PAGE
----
Wednesday, August 01, 2007

Childhood's End

Unlike my previous post, this one does contain some very serious spoilers on "Harry Potter and the Deathly Hallows." Does Harry Potter live? Or does Harry Potter die? If you already know, it's safe to read on; if you don't, and you seriously care about this outcome, look away quickly!

Just to be on the safe side, I've rendered the following post in invisible ink. To read it, you must say "Aparecio!" and press Ctrl-A on your keyboard.

One of the persistent questions leading up to the final installment of the Harry Potter was whether the titular hero would live or die? Keen-eyed and sharp-thinking readers might already have guessed that, yes, there was a special relationship between Harry and Voldemort, raising the possibility that Harry was himself a Horcrux. How, then, do you get the hero out of this dilemma? To destroy Voldemort, you must destroy all the Horcruxes, Harry included.

So must Harry Potter die? Apparently not -- storywise, anyhow --as folks who've read "The Deathly Hallows" already know. Rowling pulled out a final trick that saved Harry but which wasn't (in the context of the magical world) too far-fetched either.

But creatively speaking, I think, yes, it was important to spell a definite end to Harry Potter's adventures. With the seventh book, his story is complete. Let there be no more side-shows or extensions! Let the hero go out in dignity!

Many years ago, Miguel de Cervantes did just that with his creation, Don Quixote de la Mancha. Cervantes purposely ended the second book with Don Quixote at his deathbed, if only to forestall other copycats who were writing ersatz versions of the character. It was these bogus Don Quixotes that plagued Cervantes soon after the first book. Fan fiction, after all, is nothing new. By killing Don Quixote, Cervantes was declared his adventures over.

I can imagine that J.K. Rowling must have felt the same way, too. If nothing else, extending the story to other sequels may be financially rewarding, but artistically, the characters suffer. While we might conceivably see some other related stories in the Potterverse, this is, thankfully, the end of his adventures.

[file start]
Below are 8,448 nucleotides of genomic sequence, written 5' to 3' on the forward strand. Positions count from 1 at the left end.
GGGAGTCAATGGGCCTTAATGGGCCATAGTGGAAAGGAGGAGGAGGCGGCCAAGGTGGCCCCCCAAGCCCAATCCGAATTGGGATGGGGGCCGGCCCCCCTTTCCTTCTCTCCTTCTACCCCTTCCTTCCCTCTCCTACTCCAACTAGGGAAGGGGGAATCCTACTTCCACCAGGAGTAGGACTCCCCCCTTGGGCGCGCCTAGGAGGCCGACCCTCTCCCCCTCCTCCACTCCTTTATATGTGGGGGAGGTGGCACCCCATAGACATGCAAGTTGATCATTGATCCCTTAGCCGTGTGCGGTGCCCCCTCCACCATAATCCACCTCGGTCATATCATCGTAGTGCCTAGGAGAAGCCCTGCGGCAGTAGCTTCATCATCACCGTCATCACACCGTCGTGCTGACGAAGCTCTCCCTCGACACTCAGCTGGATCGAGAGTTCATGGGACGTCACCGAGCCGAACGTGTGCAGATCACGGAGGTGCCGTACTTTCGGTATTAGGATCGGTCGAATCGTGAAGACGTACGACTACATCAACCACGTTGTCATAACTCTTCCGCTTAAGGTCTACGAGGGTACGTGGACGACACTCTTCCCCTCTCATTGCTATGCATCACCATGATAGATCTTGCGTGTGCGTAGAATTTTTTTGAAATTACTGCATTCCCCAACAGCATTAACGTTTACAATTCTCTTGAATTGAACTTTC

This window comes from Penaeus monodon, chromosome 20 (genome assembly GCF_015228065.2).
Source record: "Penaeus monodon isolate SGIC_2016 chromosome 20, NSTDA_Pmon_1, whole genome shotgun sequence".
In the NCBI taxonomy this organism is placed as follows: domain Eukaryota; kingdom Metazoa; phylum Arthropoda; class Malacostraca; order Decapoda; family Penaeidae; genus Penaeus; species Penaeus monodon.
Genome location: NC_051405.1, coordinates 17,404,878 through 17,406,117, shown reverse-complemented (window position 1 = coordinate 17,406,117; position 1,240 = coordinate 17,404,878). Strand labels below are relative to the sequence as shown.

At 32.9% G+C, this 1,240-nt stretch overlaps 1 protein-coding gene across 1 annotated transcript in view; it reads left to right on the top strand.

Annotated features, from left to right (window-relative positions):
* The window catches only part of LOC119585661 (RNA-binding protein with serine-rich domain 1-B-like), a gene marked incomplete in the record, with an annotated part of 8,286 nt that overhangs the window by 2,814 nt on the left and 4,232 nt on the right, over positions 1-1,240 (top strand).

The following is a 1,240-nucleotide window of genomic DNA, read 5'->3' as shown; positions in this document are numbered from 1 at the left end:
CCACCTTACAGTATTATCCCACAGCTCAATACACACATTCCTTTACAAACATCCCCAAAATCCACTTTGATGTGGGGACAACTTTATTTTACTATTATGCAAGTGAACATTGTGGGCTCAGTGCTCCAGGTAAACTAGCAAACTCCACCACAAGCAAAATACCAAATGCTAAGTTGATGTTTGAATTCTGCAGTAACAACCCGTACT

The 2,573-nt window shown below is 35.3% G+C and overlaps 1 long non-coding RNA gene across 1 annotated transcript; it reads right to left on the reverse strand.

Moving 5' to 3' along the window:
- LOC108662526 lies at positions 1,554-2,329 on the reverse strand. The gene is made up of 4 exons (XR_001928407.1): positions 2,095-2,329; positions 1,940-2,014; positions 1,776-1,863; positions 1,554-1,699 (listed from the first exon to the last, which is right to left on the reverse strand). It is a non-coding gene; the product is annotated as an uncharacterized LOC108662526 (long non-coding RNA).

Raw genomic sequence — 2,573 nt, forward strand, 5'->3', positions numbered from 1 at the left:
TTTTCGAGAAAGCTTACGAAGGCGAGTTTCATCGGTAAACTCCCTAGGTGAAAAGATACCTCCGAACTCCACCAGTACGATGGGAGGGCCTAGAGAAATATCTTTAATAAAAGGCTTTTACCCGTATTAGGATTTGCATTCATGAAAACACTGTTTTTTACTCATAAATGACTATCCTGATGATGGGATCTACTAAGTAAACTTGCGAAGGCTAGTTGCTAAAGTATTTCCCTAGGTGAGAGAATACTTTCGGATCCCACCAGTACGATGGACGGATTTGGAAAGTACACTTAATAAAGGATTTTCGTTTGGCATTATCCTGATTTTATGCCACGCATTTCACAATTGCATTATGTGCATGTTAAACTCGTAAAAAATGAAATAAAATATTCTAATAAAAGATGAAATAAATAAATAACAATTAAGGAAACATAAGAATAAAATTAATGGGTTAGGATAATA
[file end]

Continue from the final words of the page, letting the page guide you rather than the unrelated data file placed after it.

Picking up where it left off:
But instead of killing Harry Potter outright, an act which would certainly have enraged some fans, Rowling allows him to survive and yet brings him to another finality: maturity.

"The Deathly Hallows" ends with an extended epilogue, taking nineteen years after the final confrontation with Voldemort. Here, we see a grown-up Harry and Ginny, taking their kids to King's Cross for the annual departure to Hogwarts. And there, they meet Ron and Hermione, and yes, Draco Malfoy, too, sending off their own children.

Adulthood is another end, not the final end of death, but certainly the end of childhood. For all his adventures in the past, Harry Potter and friends must now confront the duties and responsibilities of family, of parenthood, of making a living. Gone are the days of solving puzzles, skulking under Invisibility Cloaks, casting spells, and fighting demons. All that belongs to another era, indeed, a glorious era, but one whose age is past.

The toys must now be put into the box forever. Harry Potter must now grow up.

With all the ugliness that we know of the adult world, we wonder if it might not have been kinder if Harry Potter had gone out in a blaze of glory. But of course, how would that fare with some fans? Still, Rowling acquiesces by placing her heroes in a happy sort of middle age. Yes, their children bicker as they themselves did back in their time at Hogwarts, but Harry Potter and company seem content in their lives and in their friendships. And we can leave it at that.

In the larger view, though, this childhood's end is also a reflection of the situations of Harry Potter's fans. Just think: "The Deathly Hallows" comes some ten years after "The Sorcerer's Stone." Ten years!

If you had been enamored with Harry Potter as a young boy or girl of twelve, by the time you came to the end of his adventures, you would be a young man or woman of twenty-two. Still young, but probably no longer as carefree. And certainly taking those first tentative, scary steps out into the real world.

So for readers, too, closing the final chapter of "The Deathly Hallows" represents an end of sorts to childhood. No more broomsticks, no more wands, no more mythical creatures; time to face the adult world, a reality that they face may not be as rosy. But that's the way it is: life must take its course.

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